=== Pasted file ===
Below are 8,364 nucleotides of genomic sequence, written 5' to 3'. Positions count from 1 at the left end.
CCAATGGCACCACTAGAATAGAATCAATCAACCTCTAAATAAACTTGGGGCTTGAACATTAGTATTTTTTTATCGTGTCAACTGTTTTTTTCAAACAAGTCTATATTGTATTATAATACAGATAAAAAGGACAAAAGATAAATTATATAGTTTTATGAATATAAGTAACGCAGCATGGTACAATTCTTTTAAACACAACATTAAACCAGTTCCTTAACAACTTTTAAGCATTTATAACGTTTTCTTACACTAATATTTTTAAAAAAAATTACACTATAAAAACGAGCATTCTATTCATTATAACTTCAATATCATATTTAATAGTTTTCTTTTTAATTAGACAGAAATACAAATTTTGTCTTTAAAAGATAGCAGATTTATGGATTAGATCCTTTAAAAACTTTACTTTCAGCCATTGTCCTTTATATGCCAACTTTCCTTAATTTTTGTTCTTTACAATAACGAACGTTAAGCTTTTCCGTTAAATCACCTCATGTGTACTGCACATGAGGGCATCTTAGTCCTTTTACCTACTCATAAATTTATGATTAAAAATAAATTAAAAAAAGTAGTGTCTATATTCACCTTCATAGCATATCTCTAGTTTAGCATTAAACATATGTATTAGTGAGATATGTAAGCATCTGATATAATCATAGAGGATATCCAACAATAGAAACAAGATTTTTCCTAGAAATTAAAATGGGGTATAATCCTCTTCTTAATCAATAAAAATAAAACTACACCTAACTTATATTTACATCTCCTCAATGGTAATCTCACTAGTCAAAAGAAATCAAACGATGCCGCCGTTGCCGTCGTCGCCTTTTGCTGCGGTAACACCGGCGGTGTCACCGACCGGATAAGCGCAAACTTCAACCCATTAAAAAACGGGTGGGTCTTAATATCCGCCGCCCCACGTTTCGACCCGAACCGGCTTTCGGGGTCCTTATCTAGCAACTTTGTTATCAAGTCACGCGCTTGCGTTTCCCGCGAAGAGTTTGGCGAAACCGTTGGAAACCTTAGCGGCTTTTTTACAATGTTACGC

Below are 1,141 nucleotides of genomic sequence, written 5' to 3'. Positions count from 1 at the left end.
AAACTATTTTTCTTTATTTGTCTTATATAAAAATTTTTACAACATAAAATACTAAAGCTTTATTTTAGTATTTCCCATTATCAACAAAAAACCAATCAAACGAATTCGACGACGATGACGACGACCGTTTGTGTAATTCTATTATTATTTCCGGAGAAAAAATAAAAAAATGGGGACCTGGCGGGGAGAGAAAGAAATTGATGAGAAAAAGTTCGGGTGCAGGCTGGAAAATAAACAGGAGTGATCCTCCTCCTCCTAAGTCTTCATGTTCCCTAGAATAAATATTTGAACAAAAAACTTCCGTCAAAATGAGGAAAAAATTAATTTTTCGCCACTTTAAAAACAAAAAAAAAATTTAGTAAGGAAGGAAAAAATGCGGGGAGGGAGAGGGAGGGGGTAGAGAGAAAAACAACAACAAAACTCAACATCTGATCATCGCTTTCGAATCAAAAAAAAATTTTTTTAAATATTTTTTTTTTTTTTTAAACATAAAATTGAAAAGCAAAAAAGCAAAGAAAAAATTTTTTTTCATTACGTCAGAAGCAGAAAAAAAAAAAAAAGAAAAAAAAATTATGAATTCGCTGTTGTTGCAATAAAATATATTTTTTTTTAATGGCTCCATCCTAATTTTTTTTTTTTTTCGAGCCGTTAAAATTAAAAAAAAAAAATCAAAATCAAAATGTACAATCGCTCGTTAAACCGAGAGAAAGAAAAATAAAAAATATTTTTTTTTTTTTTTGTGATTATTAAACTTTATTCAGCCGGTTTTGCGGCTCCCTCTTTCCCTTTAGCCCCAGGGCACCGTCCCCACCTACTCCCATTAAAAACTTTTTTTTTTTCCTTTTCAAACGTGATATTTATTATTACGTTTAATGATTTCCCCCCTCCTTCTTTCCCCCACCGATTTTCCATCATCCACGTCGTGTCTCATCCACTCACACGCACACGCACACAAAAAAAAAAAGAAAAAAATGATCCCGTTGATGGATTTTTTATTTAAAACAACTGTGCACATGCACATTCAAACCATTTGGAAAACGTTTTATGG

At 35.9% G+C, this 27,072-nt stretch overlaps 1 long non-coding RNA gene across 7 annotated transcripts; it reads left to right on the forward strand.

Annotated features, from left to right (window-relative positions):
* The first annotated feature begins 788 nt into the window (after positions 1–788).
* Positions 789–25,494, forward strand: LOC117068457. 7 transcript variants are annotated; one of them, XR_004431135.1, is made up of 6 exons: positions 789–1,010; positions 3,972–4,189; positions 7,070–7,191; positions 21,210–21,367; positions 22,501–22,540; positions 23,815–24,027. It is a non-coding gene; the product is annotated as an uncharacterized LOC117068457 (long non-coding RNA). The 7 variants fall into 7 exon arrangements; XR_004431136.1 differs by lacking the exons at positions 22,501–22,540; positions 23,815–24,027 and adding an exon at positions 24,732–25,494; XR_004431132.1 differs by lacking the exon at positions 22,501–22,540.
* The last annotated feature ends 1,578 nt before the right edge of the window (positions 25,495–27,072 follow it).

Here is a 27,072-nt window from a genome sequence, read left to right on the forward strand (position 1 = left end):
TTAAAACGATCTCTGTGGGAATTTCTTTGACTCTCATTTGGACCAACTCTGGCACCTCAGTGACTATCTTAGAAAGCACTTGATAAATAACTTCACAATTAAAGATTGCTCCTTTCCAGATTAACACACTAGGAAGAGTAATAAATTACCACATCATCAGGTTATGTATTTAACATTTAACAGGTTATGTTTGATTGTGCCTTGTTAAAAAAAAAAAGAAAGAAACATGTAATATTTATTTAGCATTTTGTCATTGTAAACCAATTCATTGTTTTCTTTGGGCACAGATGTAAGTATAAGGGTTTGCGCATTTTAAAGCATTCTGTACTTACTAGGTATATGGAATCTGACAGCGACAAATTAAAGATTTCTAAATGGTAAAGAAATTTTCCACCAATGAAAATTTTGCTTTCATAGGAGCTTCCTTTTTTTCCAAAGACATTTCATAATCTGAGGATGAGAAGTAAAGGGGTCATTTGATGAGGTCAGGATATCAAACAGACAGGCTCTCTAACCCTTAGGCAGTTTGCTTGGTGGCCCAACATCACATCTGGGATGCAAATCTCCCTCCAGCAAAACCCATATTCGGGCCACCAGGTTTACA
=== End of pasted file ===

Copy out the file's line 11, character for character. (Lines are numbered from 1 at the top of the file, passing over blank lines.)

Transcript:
TTAAAACGATCTCTGTGGGAATTTCTTTGACTCTCATTTGGACCAACTCTGGCACCTCAGTGACTATCTTAGAAAGCACTTGATAAATAACTTCACAATTAAAGATTGCTCCTTTCCAGATTAACACACTAGGAAGAGTAATAAATTACCACATCATCAGGTTATGTATTTAACATTTAACAGGTTATGTTTGATTGTGCCTTGTTAAAAAAAAAAAGAAAGAAACATGTAATATTTATTTAGCATTTTGTCATTGTAAACCAATTCATTGTTTTCTTTGGGCACAGATGTAAGTATAAGGGTTTGCGCATTTTAAAGCATTCTGTACTTACTAGGTATATGGAATCTGACAGCGACAAATTAAAGATTTCTAAATGGTAAAGAAATTTTCCACCAATGAAAATTTTGCTTTCATAGGAGCTTCCTTTTTTTCCAAAGACATTTCATAATCTGAGGATGAGAAGTAAAGGGGTCATTTGATGAGGTCAGGATATCAAACAGACAGGCTCTCTAACCCTTAGGCAGTTTGCTTGGTGGCCCAACATCACATCTGGGATGCAAATCTCCCTCCAGCAAAACCCATATTCGGGCCACCAGGTTTACA